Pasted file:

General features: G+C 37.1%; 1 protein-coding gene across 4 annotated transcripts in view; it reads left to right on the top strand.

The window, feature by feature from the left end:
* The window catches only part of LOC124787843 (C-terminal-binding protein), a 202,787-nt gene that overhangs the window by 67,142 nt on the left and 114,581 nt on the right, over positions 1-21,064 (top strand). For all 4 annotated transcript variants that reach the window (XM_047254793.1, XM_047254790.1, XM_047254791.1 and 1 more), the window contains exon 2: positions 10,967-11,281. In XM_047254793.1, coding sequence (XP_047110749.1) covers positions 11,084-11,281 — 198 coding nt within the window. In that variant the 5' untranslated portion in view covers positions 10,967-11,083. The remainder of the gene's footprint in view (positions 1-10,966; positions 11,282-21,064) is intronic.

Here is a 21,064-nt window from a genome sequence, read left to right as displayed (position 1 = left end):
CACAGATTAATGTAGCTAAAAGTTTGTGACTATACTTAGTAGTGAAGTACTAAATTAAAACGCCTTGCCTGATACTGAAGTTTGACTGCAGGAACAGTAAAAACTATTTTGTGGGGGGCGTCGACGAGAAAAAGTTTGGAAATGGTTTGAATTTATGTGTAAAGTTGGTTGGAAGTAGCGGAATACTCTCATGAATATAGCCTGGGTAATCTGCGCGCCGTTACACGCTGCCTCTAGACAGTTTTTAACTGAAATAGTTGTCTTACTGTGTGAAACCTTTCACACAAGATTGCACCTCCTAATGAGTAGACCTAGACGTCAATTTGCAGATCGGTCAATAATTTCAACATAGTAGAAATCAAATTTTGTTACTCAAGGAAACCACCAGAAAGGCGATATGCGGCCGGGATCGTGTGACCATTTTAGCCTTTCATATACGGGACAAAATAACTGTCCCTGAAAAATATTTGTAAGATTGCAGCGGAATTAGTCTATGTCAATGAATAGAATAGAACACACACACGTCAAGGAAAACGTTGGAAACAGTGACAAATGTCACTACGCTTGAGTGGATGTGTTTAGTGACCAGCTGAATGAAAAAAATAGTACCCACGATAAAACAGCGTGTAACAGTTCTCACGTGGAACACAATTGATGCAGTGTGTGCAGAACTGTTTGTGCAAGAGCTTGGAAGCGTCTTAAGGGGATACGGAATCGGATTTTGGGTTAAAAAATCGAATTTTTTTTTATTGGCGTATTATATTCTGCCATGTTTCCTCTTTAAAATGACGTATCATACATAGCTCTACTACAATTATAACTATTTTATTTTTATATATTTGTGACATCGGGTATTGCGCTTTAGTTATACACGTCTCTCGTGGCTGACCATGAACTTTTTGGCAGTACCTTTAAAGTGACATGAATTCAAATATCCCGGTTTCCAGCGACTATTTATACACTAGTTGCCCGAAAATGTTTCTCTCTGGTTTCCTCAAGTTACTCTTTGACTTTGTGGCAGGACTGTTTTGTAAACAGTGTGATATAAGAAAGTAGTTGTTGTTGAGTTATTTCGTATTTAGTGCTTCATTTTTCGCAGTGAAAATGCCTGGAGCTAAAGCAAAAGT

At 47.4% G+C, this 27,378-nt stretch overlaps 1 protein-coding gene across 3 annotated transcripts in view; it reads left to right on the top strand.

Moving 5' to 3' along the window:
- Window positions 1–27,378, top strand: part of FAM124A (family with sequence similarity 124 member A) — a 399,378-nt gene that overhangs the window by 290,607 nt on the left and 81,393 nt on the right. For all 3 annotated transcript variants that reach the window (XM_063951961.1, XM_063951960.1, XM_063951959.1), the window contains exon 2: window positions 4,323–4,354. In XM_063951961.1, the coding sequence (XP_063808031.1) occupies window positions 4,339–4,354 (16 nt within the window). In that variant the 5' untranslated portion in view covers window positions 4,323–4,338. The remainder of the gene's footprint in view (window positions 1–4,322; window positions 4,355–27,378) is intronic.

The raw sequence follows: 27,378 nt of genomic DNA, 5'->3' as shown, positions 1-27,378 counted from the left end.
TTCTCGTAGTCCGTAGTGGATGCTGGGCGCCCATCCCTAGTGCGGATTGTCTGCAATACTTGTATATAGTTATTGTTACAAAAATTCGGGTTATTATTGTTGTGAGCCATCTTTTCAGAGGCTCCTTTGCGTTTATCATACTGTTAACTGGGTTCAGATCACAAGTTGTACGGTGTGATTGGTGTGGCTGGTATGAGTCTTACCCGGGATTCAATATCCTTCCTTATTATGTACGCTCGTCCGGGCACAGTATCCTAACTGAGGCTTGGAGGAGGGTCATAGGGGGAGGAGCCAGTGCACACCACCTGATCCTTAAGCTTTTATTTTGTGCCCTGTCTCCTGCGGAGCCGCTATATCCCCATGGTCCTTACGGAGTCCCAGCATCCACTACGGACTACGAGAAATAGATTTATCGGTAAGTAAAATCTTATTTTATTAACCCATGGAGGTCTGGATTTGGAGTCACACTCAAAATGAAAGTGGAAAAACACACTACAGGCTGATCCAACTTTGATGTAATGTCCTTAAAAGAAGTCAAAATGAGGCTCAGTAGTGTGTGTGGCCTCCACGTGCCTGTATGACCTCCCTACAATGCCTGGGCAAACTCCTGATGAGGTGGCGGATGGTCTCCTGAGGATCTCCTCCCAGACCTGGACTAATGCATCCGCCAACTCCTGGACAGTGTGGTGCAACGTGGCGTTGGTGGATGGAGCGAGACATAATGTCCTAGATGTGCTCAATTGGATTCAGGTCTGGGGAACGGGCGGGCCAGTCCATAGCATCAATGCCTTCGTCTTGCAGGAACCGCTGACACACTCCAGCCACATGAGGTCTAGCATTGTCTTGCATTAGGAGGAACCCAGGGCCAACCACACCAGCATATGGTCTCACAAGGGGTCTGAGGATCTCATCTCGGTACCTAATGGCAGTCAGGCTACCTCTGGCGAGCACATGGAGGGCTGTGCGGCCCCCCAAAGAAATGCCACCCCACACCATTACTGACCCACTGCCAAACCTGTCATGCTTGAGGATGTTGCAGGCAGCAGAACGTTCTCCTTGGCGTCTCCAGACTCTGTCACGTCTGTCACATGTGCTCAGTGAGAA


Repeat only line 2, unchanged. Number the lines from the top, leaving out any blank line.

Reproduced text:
The window, feature by feature from the left end: